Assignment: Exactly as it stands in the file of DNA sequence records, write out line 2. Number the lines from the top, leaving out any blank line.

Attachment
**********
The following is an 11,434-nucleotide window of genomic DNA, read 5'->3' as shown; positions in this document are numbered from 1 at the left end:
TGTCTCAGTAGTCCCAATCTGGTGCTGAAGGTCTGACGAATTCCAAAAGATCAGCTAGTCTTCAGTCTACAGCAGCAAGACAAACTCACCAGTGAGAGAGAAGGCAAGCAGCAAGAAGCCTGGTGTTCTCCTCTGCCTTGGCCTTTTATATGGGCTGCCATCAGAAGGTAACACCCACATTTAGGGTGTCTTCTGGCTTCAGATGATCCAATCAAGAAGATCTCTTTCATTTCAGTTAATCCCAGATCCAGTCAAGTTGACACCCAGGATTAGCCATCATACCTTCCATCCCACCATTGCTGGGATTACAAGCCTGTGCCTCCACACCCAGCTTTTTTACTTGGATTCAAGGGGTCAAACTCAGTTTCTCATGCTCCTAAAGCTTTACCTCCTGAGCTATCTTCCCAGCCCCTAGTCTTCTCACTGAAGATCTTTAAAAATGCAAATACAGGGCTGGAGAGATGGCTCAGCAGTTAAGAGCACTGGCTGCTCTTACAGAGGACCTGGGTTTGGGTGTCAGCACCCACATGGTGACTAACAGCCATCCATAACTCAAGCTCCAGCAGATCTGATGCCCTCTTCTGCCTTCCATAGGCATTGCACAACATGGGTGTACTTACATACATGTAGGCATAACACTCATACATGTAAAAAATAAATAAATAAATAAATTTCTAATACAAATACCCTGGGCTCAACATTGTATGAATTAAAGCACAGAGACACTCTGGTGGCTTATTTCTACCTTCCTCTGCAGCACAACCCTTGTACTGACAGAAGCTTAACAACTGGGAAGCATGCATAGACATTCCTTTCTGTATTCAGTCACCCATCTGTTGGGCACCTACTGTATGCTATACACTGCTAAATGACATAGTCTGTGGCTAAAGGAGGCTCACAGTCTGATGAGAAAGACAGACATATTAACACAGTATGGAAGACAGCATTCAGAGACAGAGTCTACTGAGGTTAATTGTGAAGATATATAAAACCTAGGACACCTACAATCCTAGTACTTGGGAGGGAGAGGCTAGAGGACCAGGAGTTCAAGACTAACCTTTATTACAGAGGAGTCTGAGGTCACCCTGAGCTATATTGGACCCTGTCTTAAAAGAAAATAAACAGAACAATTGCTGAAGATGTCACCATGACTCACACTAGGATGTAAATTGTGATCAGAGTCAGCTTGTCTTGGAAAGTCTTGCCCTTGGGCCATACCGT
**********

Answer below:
TGTCTCAGTAGTCCCAATCTGGTGCTGAAGGTCTGACGAATTCCAAAAGATCAGCTAGTCTTCAGTCTACAGCAGCAAGACAAACTCACCAGTGAGAGAGAAGGCAAGCAGCAAGAAGCCTGGTGTTCTCCTCTGCCTTGGCCTTTTATATGGGCTGCCATCAGAAGGTAACACCCACATTTAGGGTGTCTTCTGGCTTCAGATGATCCAATCAAGAAGATCTCTTTCATTTCAGTTAATCCCAGATCCAGTCAAGTTGACACCCAGGATTAGCCATCATACCTTCCATCCCACCATTGCTGGGATTACAAGCCTGTGCCTCCACACCCAGCTTTTTTACTTGGATTCAAGGGGTCAAACTCAGTTTCTCATGCTCCTAAAGCTTTACCTCCTGAGCTATCTTCCCAGCCCCTAGTCTTCTCACTGAAGATCTTTAAAAATGCAAATACAGGGCTGGAGAGATGGCTCAGCAGTTAAGAGCACTGGCTGCTCTTACAGAGGACCTGGGTTTGGGTGTCAGCACCCACATGGTGACTAACAGCCATCCATAACTCAAGCTCCAGCAGATCTGATGCCCTCTTCTGCCTTCCATAGGCATTGCACAACATGGGTGTACTTACATACATGTAGGCATAACACTCATACATGTAAAAAATAAATAAATAAATAAATTTCTAATACAAATACCCTGGGCTCAACATTGTATGAATTAAAGCACAGAGACACTCTGGTGGCTTATTTCTACCTTCCTCTGCAGCACAACCCTTGTACTGACAGAAGCTTAACAACTGGGAAGCATGCATAGACATTCCTTTCTGTATTCAGTCACCCATCTGTTGGGCACCTACTGTATGCTATACACTGCTAAATGACATAGTCTGTGGCTAAAGGAGGCTCACAGTCTGATGAGAAAGACAGACATATTAACACAGTATGGAAGACAGCATTCAGAGACAGAGTCTACTGAGGTTAATTGTGAAGATATATAAAACCTAGGACACCTACAATCCTAGTACTTGGGAGGGAGAGGCTAGAGGACCAGGAGTTCAAGACTAACCTTTATTACAGAGGAGTCTGAGGTCACCCTGAGCTATATTGGACCCTGTCTTAAAAGAAAATAAACAGAACAATTGCTGAAGATGTCACCATGACTCACACTAGGATGTAAATTGTGATCAGAGTCAGCTTGTCTTGGAAAGTCTTGCCCTTGGGCCATACCGT